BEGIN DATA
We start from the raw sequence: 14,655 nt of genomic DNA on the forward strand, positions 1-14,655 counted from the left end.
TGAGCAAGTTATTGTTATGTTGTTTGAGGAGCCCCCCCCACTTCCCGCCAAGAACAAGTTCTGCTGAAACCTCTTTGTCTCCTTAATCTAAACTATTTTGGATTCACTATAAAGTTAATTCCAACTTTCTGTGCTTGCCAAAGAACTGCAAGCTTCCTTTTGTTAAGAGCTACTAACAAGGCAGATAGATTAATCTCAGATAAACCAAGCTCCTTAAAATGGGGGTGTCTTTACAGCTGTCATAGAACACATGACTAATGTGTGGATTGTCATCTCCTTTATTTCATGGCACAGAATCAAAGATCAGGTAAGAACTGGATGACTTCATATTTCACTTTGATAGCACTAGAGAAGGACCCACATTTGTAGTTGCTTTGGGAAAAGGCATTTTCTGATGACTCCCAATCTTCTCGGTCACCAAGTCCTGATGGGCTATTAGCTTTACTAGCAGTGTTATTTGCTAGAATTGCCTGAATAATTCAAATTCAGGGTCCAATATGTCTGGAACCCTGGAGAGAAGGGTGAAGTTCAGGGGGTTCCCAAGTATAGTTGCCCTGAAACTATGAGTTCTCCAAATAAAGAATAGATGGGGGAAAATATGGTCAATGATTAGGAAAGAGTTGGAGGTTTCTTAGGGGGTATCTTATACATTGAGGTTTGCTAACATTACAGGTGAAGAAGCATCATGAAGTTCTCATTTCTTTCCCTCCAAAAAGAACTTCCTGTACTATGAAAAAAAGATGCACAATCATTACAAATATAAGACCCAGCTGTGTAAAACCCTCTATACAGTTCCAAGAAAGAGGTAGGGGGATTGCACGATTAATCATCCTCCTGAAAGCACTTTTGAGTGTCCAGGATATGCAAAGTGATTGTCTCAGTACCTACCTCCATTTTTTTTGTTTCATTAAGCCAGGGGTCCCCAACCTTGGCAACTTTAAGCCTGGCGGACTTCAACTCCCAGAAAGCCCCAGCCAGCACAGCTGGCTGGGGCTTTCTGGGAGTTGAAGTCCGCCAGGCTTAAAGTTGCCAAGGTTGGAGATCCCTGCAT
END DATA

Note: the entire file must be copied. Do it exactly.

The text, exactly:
We start from the raw sequence: 14,655 nt of genomic DNA on the forward strand, positions 1-14,655 counted from the left end.
TGAGCAAGTTATTGTTATGTTGTTTGAGGAGCCCCCCCCACTTCCCGCCAAGAACAAGTTCTGCTGAAACCTCTTTGTCTCCTTAATCTAAACTATTTTGGATTCACTATAAAGTTAATTCCAACTTTCTGTGCTTGCCAAAGAACTGCAAGCTTCCTTTTGTTAAGAGCTACTAACAAGGCAGATAGATTAATCTCAGATAAACCAAGCTCCTTAAAATGGGGGTGTCTTTACAGCTGTCATAGAACACATGACTAATGTGTGGATTGTCATCTCCTTTATTTCATGGCACAGAATCAAAGATCAGGTAAGAACTGGATGACTTCATATTTCACTTTGATAGCACTAGAGAAGGACCCACATTTGTAGTTGCTTTGGGAAAAGGCATTTTCTGATGACTCCCAATCTTCTCGGTCACCAAGTCCTGATGGGCTATTAGCTTTACTAGCAGTGTTATTTGCTAGAATTGCCTGAATAATTCAAATTCAGGGTCCAATATGTCTGGAACCCTGGAGAGAAGGGTGAAGTTCAGGGGGTTCCCAAGTATAGTTGCCCTGAAACTATGAGTTCTCCAAATAAAGAATAGATGGGGGAAAATATGGTCAATGATTAGGAAAGAGTTGGAGGTTTCTTAGGGGGTATCTTATACATTGAGGTTTGCTAACATTACAGGTGAAGAAGCATCATGAAGTTCTCATTTCTTTCCCTCCAAAAAGAACTTCCTGTACTATGAAAAAAAGATGCACAATCATTACAAATATAAGACCCAGCTGTGTAAAACCCTCTATACAGTTCCAAGAAAGAGGTAGGGGGATTGCACGATTAATCATCCTCCTGAAAGCACTTTTGAGTGTCCAGGATATGCAAAGTGATTGTCTCAGTACCTACCTCCATTTTTTTTGTTTCATTAAGCCAGGGGTCCCCAACCTTGGCAACTTTAAGCCTGGCGGACTTCAACTCCCAGAAAGCCCCAGCCAGCACAGCTGGCTGGGGCTTTCTGGGAGTTGAAGTCCGCCAGGCTTAAAGTTGCCAAGGTTGGAGATCCCTGCAT